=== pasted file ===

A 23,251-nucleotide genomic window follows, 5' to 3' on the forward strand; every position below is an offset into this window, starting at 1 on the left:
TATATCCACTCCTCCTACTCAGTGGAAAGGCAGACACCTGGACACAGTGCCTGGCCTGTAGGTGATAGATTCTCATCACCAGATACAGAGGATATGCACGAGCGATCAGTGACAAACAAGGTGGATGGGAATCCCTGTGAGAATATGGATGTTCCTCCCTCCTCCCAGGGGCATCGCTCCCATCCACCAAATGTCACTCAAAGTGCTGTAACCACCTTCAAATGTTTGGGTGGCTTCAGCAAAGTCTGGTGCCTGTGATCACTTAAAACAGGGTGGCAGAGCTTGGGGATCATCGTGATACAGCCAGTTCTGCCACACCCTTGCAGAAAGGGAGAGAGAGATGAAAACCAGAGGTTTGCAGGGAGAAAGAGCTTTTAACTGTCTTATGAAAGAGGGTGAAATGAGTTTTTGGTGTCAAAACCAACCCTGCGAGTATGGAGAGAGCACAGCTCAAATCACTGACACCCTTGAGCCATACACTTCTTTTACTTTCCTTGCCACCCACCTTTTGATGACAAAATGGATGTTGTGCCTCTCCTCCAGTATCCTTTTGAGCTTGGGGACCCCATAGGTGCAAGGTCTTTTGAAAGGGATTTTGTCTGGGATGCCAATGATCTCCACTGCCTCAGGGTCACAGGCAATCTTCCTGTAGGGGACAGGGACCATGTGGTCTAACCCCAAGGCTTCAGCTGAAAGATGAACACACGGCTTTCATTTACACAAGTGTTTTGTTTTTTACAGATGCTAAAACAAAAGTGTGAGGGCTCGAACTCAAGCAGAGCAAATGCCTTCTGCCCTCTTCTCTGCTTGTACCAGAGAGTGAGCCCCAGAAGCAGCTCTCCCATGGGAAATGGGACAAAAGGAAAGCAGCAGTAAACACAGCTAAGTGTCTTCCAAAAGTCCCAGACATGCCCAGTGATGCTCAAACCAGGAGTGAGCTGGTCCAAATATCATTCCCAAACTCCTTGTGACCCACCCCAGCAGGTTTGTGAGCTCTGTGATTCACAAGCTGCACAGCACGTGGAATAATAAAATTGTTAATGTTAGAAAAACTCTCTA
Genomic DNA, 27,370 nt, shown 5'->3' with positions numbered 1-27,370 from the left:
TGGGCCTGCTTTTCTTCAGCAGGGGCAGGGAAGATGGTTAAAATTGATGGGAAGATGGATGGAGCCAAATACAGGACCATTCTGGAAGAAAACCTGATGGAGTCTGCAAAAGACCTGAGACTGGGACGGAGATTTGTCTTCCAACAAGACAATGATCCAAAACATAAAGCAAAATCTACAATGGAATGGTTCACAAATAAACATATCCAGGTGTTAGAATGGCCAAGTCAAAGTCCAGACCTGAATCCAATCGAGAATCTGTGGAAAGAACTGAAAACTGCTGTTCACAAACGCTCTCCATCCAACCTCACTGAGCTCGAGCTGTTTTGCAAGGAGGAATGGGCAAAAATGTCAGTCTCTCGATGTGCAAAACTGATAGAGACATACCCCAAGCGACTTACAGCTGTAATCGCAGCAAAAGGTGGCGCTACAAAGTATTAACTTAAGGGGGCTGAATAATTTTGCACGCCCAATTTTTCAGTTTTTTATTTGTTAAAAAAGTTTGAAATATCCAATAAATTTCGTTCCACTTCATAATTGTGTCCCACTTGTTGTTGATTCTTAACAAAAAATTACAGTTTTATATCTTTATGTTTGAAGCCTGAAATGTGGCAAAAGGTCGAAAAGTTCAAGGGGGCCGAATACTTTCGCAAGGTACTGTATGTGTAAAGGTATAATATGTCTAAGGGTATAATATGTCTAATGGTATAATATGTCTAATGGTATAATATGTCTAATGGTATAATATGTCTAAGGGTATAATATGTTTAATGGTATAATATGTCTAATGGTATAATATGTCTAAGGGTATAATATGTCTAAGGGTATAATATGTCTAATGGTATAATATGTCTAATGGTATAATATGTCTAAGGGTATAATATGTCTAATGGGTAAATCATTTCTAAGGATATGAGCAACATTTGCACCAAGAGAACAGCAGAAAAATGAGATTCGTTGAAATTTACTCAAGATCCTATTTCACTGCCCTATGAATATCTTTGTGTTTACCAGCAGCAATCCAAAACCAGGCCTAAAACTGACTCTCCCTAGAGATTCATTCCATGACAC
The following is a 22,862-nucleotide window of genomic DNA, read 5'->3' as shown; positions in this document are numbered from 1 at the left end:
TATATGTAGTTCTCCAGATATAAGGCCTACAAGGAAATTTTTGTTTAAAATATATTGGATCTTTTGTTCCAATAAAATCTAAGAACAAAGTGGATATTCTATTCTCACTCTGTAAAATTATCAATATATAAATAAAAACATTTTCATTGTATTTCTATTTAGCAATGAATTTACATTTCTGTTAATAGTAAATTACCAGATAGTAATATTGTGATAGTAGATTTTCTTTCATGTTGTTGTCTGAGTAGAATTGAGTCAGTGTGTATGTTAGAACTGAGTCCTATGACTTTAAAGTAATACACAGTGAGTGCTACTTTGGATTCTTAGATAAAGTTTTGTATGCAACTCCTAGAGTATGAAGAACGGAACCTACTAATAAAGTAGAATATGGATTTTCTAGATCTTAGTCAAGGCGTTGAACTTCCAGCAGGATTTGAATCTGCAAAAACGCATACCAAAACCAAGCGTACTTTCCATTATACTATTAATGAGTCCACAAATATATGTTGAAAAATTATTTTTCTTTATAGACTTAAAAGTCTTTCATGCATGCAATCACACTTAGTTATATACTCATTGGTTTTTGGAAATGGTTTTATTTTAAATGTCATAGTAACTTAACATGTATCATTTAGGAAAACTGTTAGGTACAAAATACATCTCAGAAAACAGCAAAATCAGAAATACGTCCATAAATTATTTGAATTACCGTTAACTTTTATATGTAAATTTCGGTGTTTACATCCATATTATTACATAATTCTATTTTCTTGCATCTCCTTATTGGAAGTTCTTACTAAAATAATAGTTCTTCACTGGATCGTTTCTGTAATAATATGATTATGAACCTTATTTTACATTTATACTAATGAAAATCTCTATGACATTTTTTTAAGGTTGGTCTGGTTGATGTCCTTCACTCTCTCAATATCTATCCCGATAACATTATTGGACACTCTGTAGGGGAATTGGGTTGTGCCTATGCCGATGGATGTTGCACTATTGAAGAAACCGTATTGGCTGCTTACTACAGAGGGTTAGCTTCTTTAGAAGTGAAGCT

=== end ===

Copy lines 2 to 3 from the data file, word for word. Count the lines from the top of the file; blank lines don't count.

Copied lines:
TATATCCACTCCTCCTACTCAGTGGAAAGGCAGACACCTGGACACAGTGCCTGGCCTGTAGGTGATAGATTCTCATCACCAGATACAGAGGATATGCACGAGCGATCAGTGACAAACAAGGTGGATGGGAATCCCTGTGAGAATATGGATGTTCCTCCCTCCTCCCAGGGGCATCGCTCCCATCCACCAAATGTCACTCAAAGTGCTGTAACCACCTTCAAATGTTTGGGTGGCTTCAGCAAAGTCTGGTGCCTGTGATCACTTAAAACAGGGTGGCAGAGCTTGGGGATCATCGTGATACAGCCAGTTCTGCCACACCCTTGCAGAAAGGGAGAGAGAGATGAAAACCAGAGGTTTGCAGGGAGAAAGAGCTTTTAACTGTCTTATGAAAGAGGGTGAAATGAGTTTTTGGTGTCAAAACCAACCCTGCGAGTATGGAGAGAGCACAGCTCAAATCACTGACACCCTTGAGCCATACACTTCTTTTACTTTCCTTGCCACCCACCTTTTGATGACAAAATGGATGTTGTGCCTCTCCTCCAGTATCCTTTTGAGCTTGGGGACCCCATAGGTGCAAGGTCTTTTGAAAGGGATTTTGTCTGGGATGCCAATGATCTCCACTGCCTCAGGGTCACAGGCAATCTTCCTGTAGGGGACAGGGACCATGTGGTCTAACCCCAAGGCTTCAGCTGAAAGATGAACACACGGCTTTCATTTACACAAGTGTTTTGTTTTTTACAGATGCTAAAACAAAAGTGTGAGGGCTCGAACTCAAGCAGAGCAAATGCCTTCTGCCCTCTTCTCTGCTTGTACCAGAGAGTGAGCCCCAGAAGCAGCTCTCCCATGGGAAATGGGACAAAAGGAAAGCAGCAGTAAACACAGCTAAGTGTCTTCCAAAAGTCCCAGACATGCCCAGTGATGCTCAAACCAGGAGTGAGCTGGTCCAAATATCATTCCCAAACTCCTTGTGACCCACCCCAGCAGGTTTGTGAGCTCTGTGATTCACAAGCTGCACAGCACGTGGAATAATAAAATTGTTAATGTTAGAAAAACTCTCTA
Genomic DNA, 27,370 nt, shown 5'->3' with positions numbered 1-27,370 from the left: